The Role of Social Media in Public Relations Practice – a New Zealand Perspective
MetadataShow full metadata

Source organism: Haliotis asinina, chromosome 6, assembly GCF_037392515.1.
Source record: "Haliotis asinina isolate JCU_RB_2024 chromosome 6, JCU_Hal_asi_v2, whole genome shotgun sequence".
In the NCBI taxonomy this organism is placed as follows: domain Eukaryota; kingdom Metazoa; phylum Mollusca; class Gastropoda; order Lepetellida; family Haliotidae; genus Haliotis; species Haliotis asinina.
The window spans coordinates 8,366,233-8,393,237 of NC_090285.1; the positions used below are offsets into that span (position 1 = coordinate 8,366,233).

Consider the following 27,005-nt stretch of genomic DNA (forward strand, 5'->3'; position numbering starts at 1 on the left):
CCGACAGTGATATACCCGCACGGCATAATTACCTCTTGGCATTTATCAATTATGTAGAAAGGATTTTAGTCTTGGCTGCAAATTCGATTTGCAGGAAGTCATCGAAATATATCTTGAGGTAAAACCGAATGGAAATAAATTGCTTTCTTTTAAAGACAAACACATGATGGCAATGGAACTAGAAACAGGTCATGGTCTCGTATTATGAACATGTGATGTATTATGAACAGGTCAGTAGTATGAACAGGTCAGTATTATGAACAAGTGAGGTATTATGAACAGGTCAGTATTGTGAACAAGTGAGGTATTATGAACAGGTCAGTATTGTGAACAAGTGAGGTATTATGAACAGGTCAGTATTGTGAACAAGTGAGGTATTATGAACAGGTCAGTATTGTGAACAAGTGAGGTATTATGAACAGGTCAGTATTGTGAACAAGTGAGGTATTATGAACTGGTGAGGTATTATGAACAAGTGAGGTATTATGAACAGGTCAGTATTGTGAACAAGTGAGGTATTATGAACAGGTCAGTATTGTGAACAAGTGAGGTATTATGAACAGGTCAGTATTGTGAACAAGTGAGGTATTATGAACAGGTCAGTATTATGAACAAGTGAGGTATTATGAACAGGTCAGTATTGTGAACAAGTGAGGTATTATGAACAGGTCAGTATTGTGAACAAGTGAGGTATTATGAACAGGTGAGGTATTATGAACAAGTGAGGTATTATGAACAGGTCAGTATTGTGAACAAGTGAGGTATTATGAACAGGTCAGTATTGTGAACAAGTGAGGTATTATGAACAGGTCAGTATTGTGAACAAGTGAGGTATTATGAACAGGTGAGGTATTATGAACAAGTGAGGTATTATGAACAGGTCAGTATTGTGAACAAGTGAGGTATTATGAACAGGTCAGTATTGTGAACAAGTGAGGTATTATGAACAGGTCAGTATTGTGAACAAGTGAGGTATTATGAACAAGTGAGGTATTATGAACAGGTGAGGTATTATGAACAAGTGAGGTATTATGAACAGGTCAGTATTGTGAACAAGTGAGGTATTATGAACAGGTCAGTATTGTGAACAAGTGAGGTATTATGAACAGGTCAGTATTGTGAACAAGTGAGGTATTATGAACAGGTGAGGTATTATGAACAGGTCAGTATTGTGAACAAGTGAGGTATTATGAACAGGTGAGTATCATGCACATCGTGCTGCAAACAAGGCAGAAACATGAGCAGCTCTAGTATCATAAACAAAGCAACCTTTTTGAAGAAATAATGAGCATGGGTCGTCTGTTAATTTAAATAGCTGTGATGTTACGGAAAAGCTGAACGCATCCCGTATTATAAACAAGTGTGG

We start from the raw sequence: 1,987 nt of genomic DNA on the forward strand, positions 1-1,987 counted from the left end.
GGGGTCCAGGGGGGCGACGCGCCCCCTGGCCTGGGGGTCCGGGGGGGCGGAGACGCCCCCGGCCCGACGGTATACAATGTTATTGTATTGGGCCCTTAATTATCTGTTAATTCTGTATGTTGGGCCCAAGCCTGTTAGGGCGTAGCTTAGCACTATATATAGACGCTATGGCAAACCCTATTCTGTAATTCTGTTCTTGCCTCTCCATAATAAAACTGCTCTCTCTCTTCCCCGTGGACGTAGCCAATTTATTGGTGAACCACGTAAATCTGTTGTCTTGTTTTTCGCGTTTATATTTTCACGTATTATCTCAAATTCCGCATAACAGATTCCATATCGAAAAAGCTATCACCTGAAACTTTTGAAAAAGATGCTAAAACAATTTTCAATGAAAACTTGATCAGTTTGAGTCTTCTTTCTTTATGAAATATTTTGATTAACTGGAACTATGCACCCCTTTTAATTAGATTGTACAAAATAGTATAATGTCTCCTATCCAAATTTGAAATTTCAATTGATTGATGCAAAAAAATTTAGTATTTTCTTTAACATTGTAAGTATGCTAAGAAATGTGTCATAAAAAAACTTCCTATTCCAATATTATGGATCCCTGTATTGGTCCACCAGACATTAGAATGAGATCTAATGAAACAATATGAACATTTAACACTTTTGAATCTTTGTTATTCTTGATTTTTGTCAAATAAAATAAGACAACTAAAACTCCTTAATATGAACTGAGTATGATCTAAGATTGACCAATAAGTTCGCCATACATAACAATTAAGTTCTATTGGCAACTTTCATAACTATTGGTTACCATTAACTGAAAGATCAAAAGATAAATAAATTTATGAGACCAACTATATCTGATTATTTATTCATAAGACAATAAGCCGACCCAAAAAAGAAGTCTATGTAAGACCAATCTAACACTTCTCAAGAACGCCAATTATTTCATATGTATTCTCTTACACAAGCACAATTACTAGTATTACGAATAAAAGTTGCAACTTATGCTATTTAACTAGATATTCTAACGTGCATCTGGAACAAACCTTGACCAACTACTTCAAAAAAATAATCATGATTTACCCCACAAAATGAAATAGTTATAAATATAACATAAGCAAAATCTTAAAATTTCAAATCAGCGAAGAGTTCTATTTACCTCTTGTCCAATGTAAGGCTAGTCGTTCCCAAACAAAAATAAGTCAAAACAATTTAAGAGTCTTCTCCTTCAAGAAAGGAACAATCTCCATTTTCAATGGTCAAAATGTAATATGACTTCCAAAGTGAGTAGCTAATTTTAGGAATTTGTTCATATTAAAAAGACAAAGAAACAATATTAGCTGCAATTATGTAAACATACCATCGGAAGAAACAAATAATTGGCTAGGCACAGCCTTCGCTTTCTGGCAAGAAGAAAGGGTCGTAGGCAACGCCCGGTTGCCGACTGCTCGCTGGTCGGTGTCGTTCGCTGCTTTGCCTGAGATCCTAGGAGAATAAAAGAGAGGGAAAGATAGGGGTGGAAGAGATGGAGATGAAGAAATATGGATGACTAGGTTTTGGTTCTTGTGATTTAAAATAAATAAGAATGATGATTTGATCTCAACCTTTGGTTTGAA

This study investigates the trends in the use of social media in the practice of New Zealand public relations and sheds light on how New Zealand public relations professionals evaluate the role of social media in their profession. It followed a triangulation approach by combining a document analysis of 148 award-winning communication campaigns and in-depth semi-structured interviews with ten New Zealand public relations practitioners. The findings show that New Zealand public relations practitioners have not significantly changed the ways they have adopted and used social media over the last decade. Practitioners still seem to focus their efforts on established social media platforms and refrain from adopting new ones. Their adoption of new social media platforms appears to follow fashion trends; for example, applications like Instagram and Instagram Stories were adopted quicker than others. In-house practitioners also seem to generally lag when adopting social media platforms due to a control paradigm that is still prevalent within organisations. Return on investment and resource restrictions are identified as important influencing factors on the practitioners’ application of social media platforms. The practitioners appear to concentrate their social media efforts on a selected number of most popular platforms that offer more advantages, such as reach. The results of this study suggest that practitioners are using social media more strategically than in the past. But the findings also show that practitioners use social media predominantly as a separate broadcasting channel for promotional communication and the dissemination of organisational information, rather than for two-way communication in the form of conversations with their publics. Encroachment between public relations and other disciplines such as marketing is identified as a potential reason for the prevailing dominance of promotional tactics. This study demonstrates that social media has outgrown earned media as the most important media type in New Zealand public relations, followed by owned media. The findings further indicate that the introduction of algorithms has significantly increased the importance of paid tactics on social media. Moreover, the results suggest that the commonly used PESO model, which categorises communication tactics into paid, earned, shared and owned media, might be flawed for the New Zealand public relations practice as it neglects the importance of interpersonal communication. Consequently, a PESOI model is developed to fill this gap. In sum, this study demonstrates that although New Zealand public relations professionals have largely embraced social media, they still do not use them to their full potential.